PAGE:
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Ajanta Paintings

Ajanta is located almost 100 kilometer from the city of Aurangabad, in the state of Maharashtra in western part of India. Though this spot is secluded, some wonderful caves have been excavated on the rocks standing perpendicular on the bank of river Waghora.

Although the caves of Ajanta were being in process of excavation for over six centuries, most stylish and lavish caves with human figures were dug out in the period range of 465 A.D. to 500 A.D. This period belonged to Mahayana sect of Buddhism. Most of such caves were built under the patronage of Vakataka king Harishena who was called ‘moon among princes’. There are 29 caves dug out in this rock mass in shape of horse-shoe.

Ajanta caves are home to some of most astonishing frescoes in the world. Beautifully chiseled walls of caves are adorned with a chain of ravishing paintings, all dazzlingly colorful.


The subject matter of most of the paintings at Ajanta is the life and teachings of Buddha. This covers various lives and incarnations of Buddha as told in Jataka stories. Matching a similarity with the Flemish Renaissance Paintings in which the stories are richly depicted in the settings of the artists’ world and whole mood is of life and activity. Calligraphic lines drawn at the bottom or the any other corner do a nice follow up to the painting. Paintings can be classified in to portraits, narrative illustrations and decorative ornamentation of great variety. The rocks here in Ajanta are cut in the shapes of Chaitya, Stupa and Vihara- all are important religious places of Buddhists.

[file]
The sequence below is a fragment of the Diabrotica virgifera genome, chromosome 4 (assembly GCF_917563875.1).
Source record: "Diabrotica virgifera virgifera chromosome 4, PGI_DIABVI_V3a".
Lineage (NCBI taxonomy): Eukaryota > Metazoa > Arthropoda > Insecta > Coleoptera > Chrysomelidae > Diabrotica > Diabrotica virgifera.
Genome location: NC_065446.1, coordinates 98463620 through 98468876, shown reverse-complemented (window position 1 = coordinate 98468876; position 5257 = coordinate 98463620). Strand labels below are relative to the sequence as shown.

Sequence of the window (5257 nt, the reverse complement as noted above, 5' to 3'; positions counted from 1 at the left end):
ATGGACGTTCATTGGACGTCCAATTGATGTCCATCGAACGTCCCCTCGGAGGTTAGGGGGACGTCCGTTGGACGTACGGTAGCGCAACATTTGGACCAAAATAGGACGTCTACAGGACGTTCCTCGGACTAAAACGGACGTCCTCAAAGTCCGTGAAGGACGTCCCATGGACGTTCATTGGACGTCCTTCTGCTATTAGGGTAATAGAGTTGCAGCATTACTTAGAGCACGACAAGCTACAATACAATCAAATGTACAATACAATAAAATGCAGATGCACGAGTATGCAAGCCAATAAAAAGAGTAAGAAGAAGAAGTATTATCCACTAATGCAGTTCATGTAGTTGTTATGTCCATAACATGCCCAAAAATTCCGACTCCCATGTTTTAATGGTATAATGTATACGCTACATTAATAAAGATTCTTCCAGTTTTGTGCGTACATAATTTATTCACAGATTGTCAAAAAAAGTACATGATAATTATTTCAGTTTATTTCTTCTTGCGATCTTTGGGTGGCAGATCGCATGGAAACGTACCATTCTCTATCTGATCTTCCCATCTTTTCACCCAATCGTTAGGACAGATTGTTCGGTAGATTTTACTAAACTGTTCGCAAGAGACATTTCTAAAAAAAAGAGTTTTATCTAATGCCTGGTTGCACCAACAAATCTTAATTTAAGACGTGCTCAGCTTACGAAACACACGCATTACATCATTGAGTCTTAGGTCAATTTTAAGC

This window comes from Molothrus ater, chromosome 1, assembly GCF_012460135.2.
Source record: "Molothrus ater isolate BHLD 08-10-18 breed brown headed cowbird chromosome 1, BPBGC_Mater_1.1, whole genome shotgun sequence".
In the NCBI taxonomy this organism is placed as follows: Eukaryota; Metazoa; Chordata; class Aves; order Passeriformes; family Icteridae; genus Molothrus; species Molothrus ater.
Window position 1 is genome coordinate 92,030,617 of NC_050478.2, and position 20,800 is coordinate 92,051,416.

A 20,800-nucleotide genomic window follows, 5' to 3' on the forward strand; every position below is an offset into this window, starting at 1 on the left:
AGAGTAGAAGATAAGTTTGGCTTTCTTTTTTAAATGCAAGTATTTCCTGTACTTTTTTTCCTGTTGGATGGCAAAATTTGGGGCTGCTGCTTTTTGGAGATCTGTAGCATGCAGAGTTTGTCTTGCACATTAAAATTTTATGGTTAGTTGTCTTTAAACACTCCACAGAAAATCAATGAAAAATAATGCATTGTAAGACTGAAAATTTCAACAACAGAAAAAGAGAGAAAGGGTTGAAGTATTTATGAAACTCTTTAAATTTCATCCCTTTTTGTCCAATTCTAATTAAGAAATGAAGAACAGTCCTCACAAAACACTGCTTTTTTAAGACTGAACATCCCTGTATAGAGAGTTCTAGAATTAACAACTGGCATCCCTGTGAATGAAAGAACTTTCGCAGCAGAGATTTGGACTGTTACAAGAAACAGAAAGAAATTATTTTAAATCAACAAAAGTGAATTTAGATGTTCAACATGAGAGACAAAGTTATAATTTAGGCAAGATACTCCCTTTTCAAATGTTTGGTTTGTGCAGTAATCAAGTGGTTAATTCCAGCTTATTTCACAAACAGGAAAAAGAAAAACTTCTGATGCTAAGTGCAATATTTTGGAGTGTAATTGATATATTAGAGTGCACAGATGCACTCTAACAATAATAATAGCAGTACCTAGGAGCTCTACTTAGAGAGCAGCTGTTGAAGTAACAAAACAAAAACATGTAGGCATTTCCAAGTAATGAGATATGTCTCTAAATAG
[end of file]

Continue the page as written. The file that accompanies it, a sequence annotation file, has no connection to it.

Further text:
The story of discovery of Ajanta can be traced far back as fourth decade of 19th century by a subaltern Englishmen. Since then many scholars and enthusiasts have done a great deal of job in bringing forth the hidden mystery of Ajanta the natural painting gallery in India. Some of them are Sir James Alexander (1834), James Fergusson (1843), Major Robert Gill (1857), Mr. Griffiths (1896), Lady Harringham (1911) and Sir John Marshall (1928).

Ethnic Paintings makes a sincere effort to take you through the journey of Ajanta Paintings in particular and Indian paintings in general.

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